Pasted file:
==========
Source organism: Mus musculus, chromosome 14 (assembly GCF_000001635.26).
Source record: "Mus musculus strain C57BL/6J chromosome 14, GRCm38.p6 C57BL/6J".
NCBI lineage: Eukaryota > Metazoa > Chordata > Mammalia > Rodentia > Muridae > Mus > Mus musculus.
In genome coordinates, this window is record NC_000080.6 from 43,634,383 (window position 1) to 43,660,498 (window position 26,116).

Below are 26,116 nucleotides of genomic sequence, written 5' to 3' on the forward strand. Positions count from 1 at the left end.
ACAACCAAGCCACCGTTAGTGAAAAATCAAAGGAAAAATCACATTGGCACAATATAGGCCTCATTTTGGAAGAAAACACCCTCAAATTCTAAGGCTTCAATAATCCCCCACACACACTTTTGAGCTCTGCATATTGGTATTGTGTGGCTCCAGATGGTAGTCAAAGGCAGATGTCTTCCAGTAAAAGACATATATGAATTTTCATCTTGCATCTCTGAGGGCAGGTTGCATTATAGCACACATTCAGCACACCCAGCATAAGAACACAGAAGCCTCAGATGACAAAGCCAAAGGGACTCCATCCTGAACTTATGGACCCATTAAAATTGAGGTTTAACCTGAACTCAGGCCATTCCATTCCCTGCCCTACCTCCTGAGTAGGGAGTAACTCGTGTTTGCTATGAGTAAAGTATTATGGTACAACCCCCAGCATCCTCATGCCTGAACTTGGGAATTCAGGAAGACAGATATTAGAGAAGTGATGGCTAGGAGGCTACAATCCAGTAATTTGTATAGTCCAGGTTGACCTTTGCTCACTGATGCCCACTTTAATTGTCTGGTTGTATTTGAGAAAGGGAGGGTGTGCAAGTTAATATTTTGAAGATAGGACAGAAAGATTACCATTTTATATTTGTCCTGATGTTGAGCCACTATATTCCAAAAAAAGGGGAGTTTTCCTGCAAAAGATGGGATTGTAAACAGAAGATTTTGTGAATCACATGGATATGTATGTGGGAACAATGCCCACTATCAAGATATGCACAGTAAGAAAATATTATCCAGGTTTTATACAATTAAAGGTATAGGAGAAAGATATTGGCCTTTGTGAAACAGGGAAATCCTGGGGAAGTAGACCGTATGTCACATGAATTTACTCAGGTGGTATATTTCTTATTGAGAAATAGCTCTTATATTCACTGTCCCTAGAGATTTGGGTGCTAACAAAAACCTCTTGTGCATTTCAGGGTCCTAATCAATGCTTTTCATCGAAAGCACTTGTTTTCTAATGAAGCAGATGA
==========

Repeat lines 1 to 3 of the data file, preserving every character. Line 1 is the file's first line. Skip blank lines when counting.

Source organism: Mus musculus, chromosome 14 (assembly GCF_000001635.26).
Source record: "Mus musculus strain C57BL/6J chromosome 14, GRCm38.p6 C57BL/6J".
NCBI lineage: Eukaryota > Metazoa > Chordata > Mammalia > Rodentia > Muridae > Mus > Mus musculus.